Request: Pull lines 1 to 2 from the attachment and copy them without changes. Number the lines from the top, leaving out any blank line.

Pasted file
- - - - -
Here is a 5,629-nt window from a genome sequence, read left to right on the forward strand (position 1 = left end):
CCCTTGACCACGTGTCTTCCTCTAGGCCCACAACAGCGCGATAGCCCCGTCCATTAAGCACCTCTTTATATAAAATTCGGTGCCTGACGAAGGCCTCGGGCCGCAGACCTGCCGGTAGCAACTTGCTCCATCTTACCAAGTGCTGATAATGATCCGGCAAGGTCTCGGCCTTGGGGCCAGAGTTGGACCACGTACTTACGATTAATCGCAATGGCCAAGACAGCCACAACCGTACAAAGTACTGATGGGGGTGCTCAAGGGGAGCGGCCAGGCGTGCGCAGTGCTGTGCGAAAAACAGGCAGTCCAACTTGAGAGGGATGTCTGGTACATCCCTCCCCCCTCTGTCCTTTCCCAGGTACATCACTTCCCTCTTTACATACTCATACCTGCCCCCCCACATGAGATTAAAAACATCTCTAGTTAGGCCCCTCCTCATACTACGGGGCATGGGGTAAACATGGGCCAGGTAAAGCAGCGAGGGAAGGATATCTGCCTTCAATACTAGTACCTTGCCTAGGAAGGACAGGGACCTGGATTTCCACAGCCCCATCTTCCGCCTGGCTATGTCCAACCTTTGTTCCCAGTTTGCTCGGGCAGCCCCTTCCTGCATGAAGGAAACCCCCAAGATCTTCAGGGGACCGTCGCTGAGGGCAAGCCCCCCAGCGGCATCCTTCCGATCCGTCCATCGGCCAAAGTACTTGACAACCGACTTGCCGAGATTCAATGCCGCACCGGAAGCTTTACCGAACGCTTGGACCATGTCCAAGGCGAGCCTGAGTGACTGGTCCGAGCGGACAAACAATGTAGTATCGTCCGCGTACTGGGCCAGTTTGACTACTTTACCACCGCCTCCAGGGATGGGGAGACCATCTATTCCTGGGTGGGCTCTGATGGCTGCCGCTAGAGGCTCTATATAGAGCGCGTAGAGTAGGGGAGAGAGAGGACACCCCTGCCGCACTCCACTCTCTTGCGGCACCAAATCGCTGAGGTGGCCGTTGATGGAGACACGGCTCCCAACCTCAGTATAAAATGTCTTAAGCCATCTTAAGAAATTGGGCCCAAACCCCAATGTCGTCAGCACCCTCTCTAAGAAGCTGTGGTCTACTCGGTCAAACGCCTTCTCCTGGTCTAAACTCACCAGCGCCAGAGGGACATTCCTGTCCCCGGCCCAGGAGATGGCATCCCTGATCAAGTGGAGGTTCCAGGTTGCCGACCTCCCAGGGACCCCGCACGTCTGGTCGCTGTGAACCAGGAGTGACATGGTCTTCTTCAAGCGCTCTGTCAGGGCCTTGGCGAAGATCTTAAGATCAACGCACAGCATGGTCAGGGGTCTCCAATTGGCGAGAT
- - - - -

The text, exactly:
Here is a 5,629-nt window from a genome sequence, read left to right on the forward strand (position 1 = left end):
CCCTTGACCACGTGTCTTCCTCTAGGCCCACAACAGCGCGATAGCCCCGTCCATTAAGCACCTCTTTATATAAAATTCGGTGCCTGACGAAGGCCTCGGGCCGCAGACCTGCCGGTAGCAACTTGCTCCATCTTACCAAGTGCTGATAATGATCCGGCAAGGTCTCGGCCTTGGGGCCAGAGTTGGACCACGTACTTACGATTAATCGCAATGGCCAAGACAGCCACAACCGTACAAAGTACTGATGGGGGTGCTCAAGGGGAGCGGCCAGGCGTGCGCAGTGCTGTGCGAAAAACAGGCAGTCCAACTTGAGAGGGATGTCTGGTACATCCCTCCCCCCTCTGTCCTTTCCCAGGTACATCACTTCCCTCTTTACATACTCATACCTGCCCCCCCACATGAGATTAAAAACATCTCTAGTTAGGCCCCTCCTCATACTACGGGGCATGGGGTAAACATGGGCCAGGTAAAGCAGCGAGGGAAGGATATCTGCCTTCAATACTAGTACCTTGCCTAGGAAGGACAGGGACCTGGATTTCCACAGCCCCATCTTCCGCCTGGCTATGTCCAACCTTTGTTCCCAGTTTGCTCGGGCAGCCCCTTCCTGCATGAAGGAAACCCCCAAGATCTTCAGGGGACCGTCGCTGAGGGCAAGCCCCCCAGCGGCATCCTTCCGATCCGTCCATCGGCCAAAGTACTTGACAACCGACTTGCCGAGATTCAATGCCGCACCGGAAGCTTTACCGAACGCTTGGACCATGTCCAAGGCGAGCCTGAGTGACTGGTCCGAGCGGACAAACAATGTAGTATCGTCCGCGTACTGGGCCAGTTTGACTACTTTACCACCGCCTCCAGGGATGGGGAGACCATCTATTCCTGGGTGGGCTCTGATGGCTGCCGCTAGAGGCTCTATATAGAGCGCGTAGAGTAGGGGAGAGAGAGGACACCCCTGCCGCACTCCACTCTCTTGCGGCACCAAATCGCTGAGGTGGCCGTTGATGGAGACACGGCTCCCAACCTCAGTATAAAATGTCTTAAGCCATCTTAAGAAATTGGGCCCAAACCCCAATGTCGTCAGCACCCTCTCTAAGAAGCTGTGGTCTACTCGGTCAAACGCCTTCTCCTGGTCTAAACTCACCAGCGCCAGAGGGACATTCCTGTCCCCGGCCCAGGAGATGGCATCCCTGATCAAGTGGAGGTTCCAGGTTGCCGACCTCCCAGGGACCCCGCACGTCTGGTCGCTGTGAACCAGGAGTGACATGGTCTTCTTCAAGCGCTCTGTCAGGGCCTTGGCGAAGATCTTAAGATCAACGCACAGCATGGTCAGGGGTCTCCAATTGGCGAGAT